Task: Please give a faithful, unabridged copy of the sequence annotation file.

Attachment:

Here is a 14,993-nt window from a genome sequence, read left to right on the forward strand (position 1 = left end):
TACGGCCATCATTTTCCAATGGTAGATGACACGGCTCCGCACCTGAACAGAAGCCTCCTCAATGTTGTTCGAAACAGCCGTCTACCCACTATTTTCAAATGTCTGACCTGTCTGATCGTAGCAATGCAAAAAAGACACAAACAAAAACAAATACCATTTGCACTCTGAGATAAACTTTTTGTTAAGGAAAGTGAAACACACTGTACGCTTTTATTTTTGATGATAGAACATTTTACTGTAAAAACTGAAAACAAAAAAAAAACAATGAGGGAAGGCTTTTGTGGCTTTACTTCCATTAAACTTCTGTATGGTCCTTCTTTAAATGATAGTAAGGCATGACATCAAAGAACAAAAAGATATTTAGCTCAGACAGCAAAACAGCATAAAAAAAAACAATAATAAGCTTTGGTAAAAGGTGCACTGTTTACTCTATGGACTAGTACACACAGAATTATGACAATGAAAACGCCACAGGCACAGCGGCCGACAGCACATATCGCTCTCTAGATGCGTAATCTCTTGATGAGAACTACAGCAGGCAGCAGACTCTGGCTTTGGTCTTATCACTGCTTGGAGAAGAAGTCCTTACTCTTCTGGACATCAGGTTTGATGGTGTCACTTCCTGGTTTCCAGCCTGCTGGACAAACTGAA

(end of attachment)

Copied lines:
Here is a 14,993-nt window from a genome sequence, read left to right on the forward strand (position 1 = left end):
TACGGCCATCATTTTCCAATGGTAGATGACACGGCTCCGCACCTGAACAGAAGCCTCCTCAATGTTGTTCGAAACAGCCGTCTACCCACTATTTTCAAATGTCTGACCTGTCTGATCGTAGCAATGCAAAAAAGACACAAACAAAAACAAATACCATTTGCACTCTGAGATAAACTTTTTGTTAAGGAAAGTGAAACACACTGTACGCTTTTATTTTTGATGATAGAACATTTTACTGTAAAAACTGAAAACAAAAAAAAAACAATGAGGGAAGGCTTTTGTGGCTTTACTTCCATTAAACTTCTGTATGGTCCTTCTTTAAATGATAGTAAGGCATGACATCAAAGAACAAAAAGATATTTAGCTCAGACAGCAAAACAGCATAAAAAAAAACAATAATAAGCTTTGGTAAAAGGTGCACTGTTTACTCTATGGACTAGTACACACAGAATTATGACAATGAAAACGCCACAGGCACAGCGGCCGACAGCACATATCGCTCTCTAGATGCGTAATCTCTTGATGAGAACTACAGCAGGCAGCAGACTCTGGCTTTGGTCTTATCACTGCTTGGAGAAGAAGTCCTTACTCTTCTGGACATCAGGTTTGATGGTGTCACTTCCTGGTTTCCAGCCTGCTGGACAAACTGAA